By Chris Steven, Abuja
Senate President, Bukola Saraki, says Nigeria cannot afford to have another form of brain drain by ignoring the plights of Nigerians studying abroad on scholarship.
He warned that such brain drain, if allowed, would not benefit anyone.
“This is another kind of brain drain. The worst part is, this is a brain drain that benefits no one, not even foreign countries,” Saraki said at a meeting with heads of agencies and commissions involved in the payment of scholarship to Nigerian students abroad
We are not even losing the best of these students to foreign lands – we are in danger of losing them, period. If we don’t rectify this situation – let me put it bluntly – we would be sacrificing their futures; and that, is unthinkable.”
“We must ensure that the students that we have sent abroad are able to complete their training and come back home in good time so that they can contribute to the development of our nation.
“However, as we do this, we must also create sustainable and transparent frameworks for the award and management of these scholarships, to give all eligible Nigerians a chance.” He added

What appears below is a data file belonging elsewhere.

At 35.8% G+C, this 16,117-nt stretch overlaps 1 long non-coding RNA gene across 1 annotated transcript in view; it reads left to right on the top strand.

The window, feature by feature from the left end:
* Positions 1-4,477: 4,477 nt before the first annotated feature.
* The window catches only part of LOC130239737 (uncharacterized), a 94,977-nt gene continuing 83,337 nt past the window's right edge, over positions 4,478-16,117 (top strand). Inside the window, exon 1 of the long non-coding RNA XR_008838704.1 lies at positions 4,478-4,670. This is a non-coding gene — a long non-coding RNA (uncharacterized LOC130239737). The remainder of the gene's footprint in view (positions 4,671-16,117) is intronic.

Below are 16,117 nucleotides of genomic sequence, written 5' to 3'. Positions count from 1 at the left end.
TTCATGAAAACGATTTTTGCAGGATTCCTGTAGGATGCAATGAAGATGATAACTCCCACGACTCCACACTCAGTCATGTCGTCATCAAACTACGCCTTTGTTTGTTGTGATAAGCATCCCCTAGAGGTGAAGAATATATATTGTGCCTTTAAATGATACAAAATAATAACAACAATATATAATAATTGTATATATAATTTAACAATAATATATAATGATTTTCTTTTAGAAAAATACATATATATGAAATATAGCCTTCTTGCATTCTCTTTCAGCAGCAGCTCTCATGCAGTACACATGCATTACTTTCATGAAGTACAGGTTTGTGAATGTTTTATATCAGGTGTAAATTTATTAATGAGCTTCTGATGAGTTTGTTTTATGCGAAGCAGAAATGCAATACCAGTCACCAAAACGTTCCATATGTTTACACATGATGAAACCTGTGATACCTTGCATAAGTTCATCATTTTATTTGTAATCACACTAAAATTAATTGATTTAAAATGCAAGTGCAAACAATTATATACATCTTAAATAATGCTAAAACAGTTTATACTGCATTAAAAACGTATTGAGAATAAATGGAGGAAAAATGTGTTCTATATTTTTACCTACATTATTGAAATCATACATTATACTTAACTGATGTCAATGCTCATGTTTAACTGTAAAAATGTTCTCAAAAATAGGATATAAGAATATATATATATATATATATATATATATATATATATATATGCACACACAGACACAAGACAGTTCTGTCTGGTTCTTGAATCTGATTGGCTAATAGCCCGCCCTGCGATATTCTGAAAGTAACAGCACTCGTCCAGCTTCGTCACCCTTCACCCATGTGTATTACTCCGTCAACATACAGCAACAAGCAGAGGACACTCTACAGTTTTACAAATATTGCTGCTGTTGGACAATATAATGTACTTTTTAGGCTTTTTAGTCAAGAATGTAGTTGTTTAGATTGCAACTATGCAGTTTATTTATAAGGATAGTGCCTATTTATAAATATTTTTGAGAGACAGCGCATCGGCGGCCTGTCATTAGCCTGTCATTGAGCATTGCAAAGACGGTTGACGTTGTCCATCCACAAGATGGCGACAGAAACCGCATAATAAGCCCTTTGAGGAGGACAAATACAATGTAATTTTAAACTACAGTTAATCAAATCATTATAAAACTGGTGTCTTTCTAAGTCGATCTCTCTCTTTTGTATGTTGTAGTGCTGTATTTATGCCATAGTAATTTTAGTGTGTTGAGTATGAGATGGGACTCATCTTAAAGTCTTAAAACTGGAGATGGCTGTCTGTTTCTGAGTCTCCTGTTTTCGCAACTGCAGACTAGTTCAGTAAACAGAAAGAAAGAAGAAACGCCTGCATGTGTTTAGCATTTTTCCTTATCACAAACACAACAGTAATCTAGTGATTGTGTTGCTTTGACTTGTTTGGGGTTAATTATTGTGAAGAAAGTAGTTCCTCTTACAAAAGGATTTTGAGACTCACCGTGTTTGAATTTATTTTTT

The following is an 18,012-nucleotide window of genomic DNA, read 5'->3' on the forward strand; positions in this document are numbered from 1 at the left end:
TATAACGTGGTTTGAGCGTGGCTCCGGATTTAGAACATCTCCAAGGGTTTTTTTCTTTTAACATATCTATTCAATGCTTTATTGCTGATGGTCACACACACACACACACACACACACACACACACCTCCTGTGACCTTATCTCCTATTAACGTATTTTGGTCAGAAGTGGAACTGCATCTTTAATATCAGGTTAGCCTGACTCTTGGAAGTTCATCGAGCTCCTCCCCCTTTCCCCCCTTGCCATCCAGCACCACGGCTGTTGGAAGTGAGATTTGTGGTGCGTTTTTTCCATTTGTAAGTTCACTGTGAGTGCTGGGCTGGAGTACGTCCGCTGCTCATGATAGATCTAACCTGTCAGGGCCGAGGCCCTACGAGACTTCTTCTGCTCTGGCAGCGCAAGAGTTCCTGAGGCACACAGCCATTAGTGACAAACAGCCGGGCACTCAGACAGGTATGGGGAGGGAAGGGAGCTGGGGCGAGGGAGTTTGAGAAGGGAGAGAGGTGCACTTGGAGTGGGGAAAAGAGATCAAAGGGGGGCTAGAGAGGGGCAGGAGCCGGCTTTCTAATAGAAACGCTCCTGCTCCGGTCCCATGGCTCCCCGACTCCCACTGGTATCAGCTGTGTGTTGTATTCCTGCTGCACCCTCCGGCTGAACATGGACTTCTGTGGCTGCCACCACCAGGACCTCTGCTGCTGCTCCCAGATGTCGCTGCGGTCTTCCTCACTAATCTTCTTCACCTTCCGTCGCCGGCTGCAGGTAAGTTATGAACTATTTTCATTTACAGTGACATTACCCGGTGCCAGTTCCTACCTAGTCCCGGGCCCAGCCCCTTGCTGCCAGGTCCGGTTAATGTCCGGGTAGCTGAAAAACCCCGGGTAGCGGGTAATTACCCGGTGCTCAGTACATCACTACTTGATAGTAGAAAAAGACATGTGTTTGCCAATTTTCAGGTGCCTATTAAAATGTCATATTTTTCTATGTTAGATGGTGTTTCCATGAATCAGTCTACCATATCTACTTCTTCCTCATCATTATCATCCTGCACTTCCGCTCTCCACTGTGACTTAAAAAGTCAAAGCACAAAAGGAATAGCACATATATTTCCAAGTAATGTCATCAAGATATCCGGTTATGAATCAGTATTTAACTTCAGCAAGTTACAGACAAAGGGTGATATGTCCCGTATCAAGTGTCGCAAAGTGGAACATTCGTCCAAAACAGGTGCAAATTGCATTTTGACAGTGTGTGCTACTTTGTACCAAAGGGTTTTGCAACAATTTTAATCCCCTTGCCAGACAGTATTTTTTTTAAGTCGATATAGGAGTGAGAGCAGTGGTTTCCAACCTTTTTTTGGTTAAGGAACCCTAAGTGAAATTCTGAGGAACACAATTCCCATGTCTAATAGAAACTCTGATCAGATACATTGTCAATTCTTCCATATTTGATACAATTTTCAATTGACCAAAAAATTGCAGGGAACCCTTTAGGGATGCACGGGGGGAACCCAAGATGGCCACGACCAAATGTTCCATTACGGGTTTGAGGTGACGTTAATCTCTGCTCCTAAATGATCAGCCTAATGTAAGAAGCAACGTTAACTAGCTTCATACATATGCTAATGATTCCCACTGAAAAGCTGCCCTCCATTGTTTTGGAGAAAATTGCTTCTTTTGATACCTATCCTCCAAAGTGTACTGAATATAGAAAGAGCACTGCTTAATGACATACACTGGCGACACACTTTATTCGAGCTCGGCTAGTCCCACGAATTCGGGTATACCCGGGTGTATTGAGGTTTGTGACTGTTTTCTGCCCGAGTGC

Today, I met with representatives of Ministries, Departments and Agencies (MDAs) responsible for the welfare of Nigerian Students on scholarships abroad who are now stranded due to non-payment of their living allowances and tuition fees by relevant government agencies.
Saraki, at the meeting directed the Federal Scholarship Board (FSB) to present a comprehensive report of all Nigerian students on scholarship abroad and their outstanding entitlements to the relevant committees.
This, he explained would enable the Senate make appropriations for their settlement.
“Additionally, I have called for a comprehensive review of all scholarship policies in the country — through oversight — in order save Nigeria from future embarrassment.
“All concerned parties must realize that we have sent many of our best and brightest minds abroad, hence, we must be able to solve this problem of non-payment of scholarships here at home. Moving forward, we cannot allow bureaucracy, bottle necks, or anything to stop us from paying our students scholarships.
“Under the Bilateral Education Agreement (BEA) entered into by Nigeria and several foreign governments, some of the host countries have responsibility for part of the upkeep of Nigerian students – while Nigeria must necessarily fulfill her own part. There is a need for the MDAs to look at our responsibility to our students in the different countries, and devise ways of making good on our part of such agreements.
We must recognise that these students are currently in dire conditions all over the world, represent a sizable component of the future of Nigeria – her dreams of progress and development.”